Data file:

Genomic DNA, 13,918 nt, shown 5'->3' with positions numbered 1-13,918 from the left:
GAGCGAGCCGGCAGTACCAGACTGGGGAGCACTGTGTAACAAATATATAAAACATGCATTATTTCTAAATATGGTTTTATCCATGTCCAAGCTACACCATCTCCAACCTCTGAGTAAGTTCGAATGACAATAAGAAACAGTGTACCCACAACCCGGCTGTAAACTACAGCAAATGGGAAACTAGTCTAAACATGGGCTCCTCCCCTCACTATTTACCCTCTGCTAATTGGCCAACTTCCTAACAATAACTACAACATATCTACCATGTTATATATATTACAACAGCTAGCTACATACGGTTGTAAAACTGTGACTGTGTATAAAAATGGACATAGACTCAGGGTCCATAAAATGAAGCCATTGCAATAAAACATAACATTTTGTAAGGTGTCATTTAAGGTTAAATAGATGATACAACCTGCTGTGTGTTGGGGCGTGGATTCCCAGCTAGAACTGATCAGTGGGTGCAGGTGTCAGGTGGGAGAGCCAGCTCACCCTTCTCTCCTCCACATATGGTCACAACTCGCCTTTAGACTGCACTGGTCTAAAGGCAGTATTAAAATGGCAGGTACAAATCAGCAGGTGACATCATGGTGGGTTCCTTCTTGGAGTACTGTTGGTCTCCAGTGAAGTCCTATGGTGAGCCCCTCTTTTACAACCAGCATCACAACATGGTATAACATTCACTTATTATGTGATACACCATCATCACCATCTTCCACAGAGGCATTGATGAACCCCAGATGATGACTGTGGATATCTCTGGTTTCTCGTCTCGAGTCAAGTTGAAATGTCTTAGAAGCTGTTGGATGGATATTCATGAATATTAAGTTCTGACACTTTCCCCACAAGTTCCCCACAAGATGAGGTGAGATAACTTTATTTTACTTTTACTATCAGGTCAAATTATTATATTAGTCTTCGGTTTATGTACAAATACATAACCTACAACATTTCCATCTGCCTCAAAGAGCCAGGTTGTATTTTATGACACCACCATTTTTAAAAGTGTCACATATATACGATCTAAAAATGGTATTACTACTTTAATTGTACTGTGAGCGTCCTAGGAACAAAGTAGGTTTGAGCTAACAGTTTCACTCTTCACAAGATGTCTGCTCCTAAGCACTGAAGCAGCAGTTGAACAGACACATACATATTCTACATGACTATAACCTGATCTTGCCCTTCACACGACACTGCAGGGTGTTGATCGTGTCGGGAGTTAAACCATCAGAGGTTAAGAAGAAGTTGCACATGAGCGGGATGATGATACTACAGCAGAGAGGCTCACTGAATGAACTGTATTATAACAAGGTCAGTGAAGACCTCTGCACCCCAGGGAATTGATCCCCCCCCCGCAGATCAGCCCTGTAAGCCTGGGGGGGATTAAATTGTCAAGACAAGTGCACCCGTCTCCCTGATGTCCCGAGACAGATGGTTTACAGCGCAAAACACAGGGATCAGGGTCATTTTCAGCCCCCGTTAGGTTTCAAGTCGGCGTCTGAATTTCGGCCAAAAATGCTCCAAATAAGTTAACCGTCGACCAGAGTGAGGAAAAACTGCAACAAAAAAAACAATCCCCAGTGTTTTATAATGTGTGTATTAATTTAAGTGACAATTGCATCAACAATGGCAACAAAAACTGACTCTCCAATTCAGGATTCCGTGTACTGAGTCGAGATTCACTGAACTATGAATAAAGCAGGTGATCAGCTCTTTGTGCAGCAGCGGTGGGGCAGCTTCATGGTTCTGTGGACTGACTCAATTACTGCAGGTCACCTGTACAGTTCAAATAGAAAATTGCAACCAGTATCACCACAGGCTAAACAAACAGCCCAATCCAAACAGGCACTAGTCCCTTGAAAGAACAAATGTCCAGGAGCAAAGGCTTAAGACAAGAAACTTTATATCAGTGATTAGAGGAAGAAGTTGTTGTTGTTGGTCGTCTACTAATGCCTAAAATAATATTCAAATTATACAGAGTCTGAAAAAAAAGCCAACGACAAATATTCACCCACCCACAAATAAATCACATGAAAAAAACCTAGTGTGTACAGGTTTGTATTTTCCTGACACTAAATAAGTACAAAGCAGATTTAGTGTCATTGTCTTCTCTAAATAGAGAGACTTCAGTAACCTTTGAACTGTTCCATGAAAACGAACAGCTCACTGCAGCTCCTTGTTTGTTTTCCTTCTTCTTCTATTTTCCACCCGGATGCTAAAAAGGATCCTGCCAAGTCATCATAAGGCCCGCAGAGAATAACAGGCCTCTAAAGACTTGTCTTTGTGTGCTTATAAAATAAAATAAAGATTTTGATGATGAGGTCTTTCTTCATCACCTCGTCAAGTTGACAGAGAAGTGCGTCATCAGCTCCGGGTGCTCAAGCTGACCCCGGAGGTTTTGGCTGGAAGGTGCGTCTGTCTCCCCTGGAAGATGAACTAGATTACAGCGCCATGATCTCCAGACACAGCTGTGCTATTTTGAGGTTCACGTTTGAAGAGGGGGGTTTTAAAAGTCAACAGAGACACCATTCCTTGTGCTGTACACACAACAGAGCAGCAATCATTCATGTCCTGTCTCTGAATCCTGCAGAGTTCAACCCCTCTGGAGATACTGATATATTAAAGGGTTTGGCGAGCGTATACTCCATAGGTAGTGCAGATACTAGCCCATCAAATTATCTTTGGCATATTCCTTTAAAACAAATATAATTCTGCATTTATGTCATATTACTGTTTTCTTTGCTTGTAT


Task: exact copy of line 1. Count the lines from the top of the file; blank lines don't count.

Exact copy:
Genomic DNA, 13,918 nt, shown 5'->3' with positions numbered 1-13,918 from the left: